Image: Jeremy Hunter, "Apple Orchard," Pyongyang, August 2011, Digital photograph, 40 inches x 30 inches ©Jeremy Hunter / Telefoto
Guest Editor Shirley Lee,
We continue our tenth anniversary celebration with writing from North Korea. In compiling our September 2003 issue, we discovered North Korean writers can publish only propaganda, and are restricted to official outlets. As this opaque nation becomes more visible, and threatening, on the international stage, we turn for insight to the only writers free to tell the truth: defectors. From the safety of exile, Gwak Moon-an, Jang Jin-sung, Ji Hyun-ah, Kim Sung-min, Kim Yeon-seul, Lee Ji Myung, and Park Gui-ok document famine, corruption, and the soul-crushing pressure on writers to sacrifice art and individuality in the interest of promoting the state. We thank our guest editor, Shirley Lee, who provides an illuminating introduction. Our special section showcases writing in Swahili by Abdilatif Abdalla, Mwenda Mbatiah, and Ken Walibora.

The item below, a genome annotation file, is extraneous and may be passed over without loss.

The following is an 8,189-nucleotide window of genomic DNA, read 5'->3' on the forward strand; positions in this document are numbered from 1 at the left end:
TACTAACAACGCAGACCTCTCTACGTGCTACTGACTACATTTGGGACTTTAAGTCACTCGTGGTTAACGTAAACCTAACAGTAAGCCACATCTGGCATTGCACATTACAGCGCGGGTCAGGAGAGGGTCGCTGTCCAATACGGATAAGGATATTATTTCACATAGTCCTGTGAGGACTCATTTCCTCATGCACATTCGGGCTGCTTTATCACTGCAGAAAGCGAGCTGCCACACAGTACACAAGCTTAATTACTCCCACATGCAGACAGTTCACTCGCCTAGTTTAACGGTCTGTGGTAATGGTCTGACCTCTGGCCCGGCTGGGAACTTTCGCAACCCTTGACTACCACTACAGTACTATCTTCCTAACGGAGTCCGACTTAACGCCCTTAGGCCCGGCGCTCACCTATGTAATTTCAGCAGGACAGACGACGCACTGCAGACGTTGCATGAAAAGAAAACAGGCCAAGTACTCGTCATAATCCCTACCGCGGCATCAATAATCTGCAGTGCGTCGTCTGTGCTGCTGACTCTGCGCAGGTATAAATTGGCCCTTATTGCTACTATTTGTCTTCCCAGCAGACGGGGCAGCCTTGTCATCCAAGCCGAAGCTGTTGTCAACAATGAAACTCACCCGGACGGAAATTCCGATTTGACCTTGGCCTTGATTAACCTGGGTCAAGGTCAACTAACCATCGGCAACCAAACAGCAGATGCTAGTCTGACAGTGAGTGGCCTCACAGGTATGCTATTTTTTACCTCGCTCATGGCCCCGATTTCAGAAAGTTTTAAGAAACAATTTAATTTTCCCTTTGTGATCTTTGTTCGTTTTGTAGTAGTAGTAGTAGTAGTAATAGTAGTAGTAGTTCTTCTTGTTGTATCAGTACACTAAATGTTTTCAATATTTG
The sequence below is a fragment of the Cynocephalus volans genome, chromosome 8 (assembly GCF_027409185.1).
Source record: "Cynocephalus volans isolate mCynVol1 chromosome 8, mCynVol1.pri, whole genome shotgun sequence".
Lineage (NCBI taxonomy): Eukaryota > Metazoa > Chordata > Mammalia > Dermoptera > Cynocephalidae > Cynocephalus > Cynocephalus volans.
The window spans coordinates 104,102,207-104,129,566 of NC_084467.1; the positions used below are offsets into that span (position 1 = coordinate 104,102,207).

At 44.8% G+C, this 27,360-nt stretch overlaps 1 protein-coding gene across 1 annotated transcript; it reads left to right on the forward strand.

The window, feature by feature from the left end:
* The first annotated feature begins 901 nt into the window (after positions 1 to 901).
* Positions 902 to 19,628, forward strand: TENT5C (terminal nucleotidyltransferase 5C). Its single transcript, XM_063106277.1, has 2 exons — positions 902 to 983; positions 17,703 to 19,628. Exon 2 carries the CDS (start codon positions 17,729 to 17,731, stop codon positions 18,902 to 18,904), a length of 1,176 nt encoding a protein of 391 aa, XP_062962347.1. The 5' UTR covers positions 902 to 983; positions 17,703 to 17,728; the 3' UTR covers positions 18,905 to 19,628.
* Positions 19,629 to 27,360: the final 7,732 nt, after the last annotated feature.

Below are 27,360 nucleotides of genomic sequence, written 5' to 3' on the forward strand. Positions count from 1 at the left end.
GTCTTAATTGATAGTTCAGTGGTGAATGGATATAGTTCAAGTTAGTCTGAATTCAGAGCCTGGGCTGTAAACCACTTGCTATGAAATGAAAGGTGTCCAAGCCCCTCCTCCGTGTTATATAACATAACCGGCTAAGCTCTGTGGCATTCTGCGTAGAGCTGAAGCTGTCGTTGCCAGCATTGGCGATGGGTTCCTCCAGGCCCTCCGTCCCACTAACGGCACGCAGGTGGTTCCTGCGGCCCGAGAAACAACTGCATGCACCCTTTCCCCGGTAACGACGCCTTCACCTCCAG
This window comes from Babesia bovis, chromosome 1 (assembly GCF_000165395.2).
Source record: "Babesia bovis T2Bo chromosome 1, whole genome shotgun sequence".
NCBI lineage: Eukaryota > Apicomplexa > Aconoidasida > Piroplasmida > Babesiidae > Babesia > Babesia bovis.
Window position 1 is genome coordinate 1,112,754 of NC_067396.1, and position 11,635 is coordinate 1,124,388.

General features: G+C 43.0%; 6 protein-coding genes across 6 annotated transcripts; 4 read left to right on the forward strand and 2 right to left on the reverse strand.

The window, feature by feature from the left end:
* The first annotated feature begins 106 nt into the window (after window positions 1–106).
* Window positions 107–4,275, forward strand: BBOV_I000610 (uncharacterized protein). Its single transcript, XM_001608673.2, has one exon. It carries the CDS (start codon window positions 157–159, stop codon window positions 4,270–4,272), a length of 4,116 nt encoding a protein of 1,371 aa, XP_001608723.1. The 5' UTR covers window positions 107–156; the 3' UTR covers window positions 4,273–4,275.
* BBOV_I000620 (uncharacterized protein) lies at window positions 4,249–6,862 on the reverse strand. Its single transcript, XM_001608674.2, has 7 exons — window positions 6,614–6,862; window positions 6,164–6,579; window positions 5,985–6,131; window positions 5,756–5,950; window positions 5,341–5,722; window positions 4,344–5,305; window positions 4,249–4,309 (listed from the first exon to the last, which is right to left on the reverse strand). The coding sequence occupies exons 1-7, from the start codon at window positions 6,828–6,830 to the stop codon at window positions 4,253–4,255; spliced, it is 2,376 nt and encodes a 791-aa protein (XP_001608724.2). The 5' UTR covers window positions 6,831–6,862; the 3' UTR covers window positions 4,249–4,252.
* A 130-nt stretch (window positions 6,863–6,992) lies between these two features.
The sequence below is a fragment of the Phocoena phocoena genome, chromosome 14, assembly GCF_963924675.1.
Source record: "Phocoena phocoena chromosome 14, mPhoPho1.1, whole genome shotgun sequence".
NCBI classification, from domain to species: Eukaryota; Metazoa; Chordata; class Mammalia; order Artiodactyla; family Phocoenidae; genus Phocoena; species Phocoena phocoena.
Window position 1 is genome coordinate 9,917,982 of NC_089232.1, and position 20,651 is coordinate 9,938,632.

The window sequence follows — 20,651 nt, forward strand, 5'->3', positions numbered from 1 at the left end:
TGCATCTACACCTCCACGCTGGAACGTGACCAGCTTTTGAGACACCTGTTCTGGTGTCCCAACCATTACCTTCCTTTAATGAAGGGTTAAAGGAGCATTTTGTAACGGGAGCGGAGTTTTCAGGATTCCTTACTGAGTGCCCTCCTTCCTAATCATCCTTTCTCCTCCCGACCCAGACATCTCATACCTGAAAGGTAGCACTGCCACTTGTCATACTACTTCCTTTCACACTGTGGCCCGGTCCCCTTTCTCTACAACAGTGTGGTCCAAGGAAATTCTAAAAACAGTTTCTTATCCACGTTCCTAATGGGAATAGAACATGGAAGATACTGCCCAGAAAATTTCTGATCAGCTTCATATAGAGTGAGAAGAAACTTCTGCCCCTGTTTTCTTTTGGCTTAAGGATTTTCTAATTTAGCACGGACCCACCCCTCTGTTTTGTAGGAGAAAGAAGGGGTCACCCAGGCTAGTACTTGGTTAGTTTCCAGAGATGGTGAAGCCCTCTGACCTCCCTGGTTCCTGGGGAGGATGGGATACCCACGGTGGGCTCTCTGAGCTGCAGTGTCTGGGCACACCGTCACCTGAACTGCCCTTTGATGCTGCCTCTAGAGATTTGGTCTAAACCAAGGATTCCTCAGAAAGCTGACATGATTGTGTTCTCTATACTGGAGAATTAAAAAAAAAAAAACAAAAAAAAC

The mere use of everyday language is a subversive act in the North Korean literary context.
I Want to Call Her Mother Again
After that day, I had no mother.
The Poet Who Asked for Forgiveness
Because his poetry did not exalt Party ideology, his life could only end in tragedy.
Nothing to offer but themselves / In Pyongyang’s marketplace
The Arduous March
With rations cut off, people began to starve.
A Rice Story
Food bartered for your sister’s chastity.
A Blackened Land
The earth is dark, the sky is dark, and the people’s hearts are dark.
After the Gunshot
You can’t drink when you have the money on you.
Reviewed by Christopher Tauchen
Pavlov skillfully navigates the razor-thin gap between dark comedy and tragedy, making the novel more humane and serious than many satires.